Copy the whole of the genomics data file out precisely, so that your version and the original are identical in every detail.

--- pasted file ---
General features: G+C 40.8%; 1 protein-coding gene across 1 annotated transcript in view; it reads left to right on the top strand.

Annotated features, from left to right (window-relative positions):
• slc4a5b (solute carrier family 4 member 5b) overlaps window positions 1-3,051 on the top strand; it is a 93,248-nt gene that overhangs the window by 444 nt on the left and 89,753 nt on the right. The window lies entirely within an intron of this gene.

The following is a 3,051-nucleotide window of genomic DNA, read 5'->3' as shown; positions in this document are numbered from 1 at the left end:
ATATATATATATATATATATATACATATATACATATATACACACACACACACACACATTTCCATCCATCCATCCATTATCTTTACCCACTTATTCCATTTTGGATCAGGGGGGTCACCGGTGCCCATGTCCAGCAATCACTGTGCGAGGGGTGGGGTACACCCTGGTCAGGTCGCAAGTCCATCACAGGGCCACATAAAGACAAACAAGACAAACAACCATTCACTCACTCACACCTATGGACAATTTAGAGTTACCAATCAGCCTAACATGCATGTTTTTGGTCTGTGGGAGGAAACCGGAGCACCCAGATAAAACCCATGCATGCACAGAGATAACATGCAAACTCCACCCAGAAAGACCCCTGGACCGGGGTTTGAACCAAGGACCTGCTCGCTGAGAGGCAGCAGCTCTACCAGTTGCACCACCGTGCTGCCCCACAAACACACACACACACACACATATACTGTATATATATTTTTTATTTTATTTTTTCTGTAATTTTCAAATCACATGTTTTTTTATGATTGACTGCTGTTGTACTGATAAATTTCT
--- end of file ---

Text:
General features: G+C 40.8%; 1 protein-coding gene across 1 annotated transcript in view; it reads left to right on the top strand.

Annotated features, from left to right (window-relative positions):
• slc4a5b (solute carrier family 4 member 5b) overlaps window positions 1-3,051 on the top strand; it is a 93,248-nt gene that overhangs the window by 444 nt on the left and 89,753 nt on the right. The window lies entirely within an intron of this gene.

The following is a 3,051-nucleotide window of genomic DNA, read 5'->3' as shown; positions in this document are numbered from 1 at the left end:
ATATATATATATATATATATATACATATATACATATATACACACACACACACACACATTTCCATCCATCCATCCATTATCTTTACCCACTTATTCCATTTTGGATCAGGGGGGTCACCGGTGCCCATGTCCAGCAATCACTGTGCGAGGGGTGGGGTACACCCTGGTCAGGTCGCAAGTCCATCACAGGGCCACATAAAGACAAACAAGACAAACAACCATTCACTCACTCACACCTATGGACAATTTAGAGTTACCAATCAGCCTAACATGCATGTTTTTGGTCTGTGGGAGGAAACCGGAGCACCCAGATAAAACCCATGCATGCACAGAGATAACATGCAAACTCCACCCAGAAAGACCCCTGGACCGGGGTTTGAACCAAGGACCTGCTCGCTGAGAGGCAGCAGCTCTACCAGTTGCACCACCGTGCTGCCCCACAAACACACACACACACACACATATACTGTATATATATTTTTTATTTTATTTTTTCTGTAATTTTCAAATCACATGTTTTTTTATGATTGACTGCTGTTGTACTGATAAATTTCT